The mouse-like device works on the principle of spectroscopy powered by artificial intelligence created on an IoT-based platform. Though the number of apples taken from the lot could be 0.1 per cent only from a statistical point of view, “it accounts for a lot of wastage”, he said.

During the peak harvest period, farmers are forced to wait for 2-½-3 days. “Our solution saves the time farmers have to spend waiting and save even that 1-1-½ kg of apples taken for testing since the farmers have to bear the cost for it. Eventhough it is a small quantity, it can still make a marginal difference to the farmers’ income,” Srivatsava said.

The InfyU founders say their device is a win-win solution for all. “We tell the customers that anyone can do the testing and that too quickly. Farmers also stand to benefit since quality assurance ensures a better price for them,” he said, adding that the devices helps in taking a “better and transparent” decision that will be fair to all the parties.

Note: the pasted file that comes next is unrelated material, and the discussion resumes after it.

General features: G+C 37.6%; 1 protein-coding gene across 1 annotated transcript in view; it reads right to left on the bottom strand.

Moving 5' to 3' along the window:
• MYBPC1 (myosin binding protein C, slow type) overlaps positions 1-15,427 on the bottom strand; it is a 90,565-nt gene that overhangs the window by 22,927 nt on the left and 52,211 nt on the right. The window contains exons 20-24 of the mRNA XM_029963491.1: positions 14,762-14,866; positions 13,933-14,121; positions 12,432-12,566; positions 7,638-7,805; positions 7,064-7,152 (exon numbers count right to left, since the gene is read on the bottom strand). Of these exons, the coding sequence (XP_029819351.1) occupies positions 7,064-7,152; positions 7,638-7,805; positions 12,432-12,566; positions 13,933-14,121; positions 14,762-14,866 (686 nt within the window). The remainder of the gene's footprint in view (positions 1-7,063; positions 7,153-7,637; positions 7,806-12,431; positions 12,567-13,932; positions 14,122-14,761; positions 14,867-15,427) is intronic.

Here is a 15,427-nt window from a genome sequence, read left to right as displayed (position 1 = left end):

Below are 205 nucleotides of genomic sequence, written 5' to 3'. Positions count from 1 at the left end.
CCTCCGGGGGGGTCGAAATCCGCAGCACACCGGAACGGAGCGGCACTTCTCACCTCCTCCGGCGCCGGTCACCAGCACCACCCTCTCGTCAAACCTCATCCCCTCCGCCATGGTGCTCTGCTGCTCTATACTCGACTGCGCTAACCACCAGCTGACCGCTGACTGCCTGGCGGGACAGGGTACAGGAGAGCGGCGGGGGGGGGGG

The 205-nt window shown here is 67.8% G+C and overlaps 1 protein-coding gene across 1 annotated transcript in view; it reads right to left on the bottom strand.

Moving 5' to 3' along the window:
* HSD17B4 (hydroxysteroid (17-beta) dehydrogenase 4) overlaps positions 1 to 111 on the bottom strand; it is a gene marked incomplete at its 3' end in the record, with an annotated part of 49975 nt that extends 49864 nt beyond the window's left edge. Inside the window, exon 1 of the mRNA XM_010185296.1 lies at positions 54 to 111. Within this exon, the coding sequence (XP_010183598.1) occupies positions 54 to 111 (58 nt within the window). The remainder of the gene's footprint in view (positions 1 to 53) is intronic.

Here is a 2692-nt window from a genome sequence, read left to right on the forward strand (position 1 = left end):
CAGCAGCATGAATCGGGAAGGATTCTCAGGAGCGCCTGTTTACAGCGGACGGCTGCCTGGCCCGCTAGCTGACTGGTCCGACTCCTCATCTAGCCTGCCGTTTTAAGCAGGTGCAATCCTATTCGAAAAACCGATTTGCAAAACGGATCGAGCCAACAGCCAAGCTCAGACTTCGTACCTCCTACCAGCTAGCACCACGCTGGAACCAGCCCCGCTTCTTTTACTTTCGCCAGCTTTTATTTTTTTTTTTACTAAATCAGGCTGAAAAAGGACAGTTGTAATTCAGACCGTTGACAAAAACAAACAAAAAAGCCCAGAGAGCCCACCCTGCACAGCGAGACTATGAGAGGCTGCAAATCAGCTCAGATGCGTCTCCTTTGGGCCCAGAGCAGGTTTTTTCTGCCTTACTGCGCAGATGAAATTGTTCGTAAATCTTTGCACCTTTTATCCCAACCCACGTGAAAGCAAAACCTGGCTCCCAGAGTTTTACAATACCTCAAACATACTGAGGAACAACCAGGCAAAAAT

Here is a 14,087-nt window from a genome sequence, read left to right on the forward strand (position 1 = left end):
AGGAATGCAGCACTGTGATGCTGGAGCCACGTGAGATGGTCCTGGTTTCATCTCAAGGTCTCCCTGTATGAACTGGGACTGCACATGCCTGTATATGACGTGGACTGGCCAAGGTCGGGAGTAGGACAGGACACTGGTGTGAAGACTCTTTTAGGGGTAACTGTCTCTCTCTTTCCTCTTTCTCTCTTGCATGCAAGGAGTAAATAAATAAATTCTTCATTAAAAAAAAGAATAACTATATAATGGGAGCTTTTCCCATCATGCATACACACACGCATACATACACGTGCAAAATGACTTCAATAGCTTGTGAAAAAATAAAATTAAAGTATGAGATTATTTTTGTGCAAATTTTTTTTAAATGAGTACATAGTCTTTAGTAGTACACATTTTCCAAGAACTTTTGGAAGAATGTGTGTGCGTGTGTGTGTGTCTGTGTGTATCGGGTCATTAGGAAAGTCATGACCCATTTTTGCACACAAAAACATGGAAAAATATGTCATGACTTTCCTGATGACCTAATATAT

Expansion plans

Currently, InfyU, which received funding from India Angel Investors, is going through its first phase. It is working in Shimla in Himachal Pradesh, Noida in Uttar Pradesh and Bhiwandi in Maharashtra.

“We have also begun to work with the Department of Horticulture in Uttarakhand besides working on a partnership with the Karnataka Department of Horticulture,” Srivatsava said.

Ankit Chauhan

The firm has plans to expand to Nashik in Maharashtra and Kashmir. InfyU had worked on fine tuning its technology over the last three years and this has resulted in the start-up working with clients such as Adani Agrifresh, DeHaat, Big Basket. It is also in discussion with Tata Trent and a couple of others.

InfyU is working on fruits such as apples, mangoes, pomegranates, sweet lime, water melon and musk melon besides red chilli.

“Our working is based on the requirement and we calibrate our models after discussing with quality managers,” Srivatsava said. “We would have tested anywhere between 7,000 and 8,000 apples before we came out with our solution. Apples are the most difficult to handle. We had to face different types of resistance, including questioning our quality reports,” he said.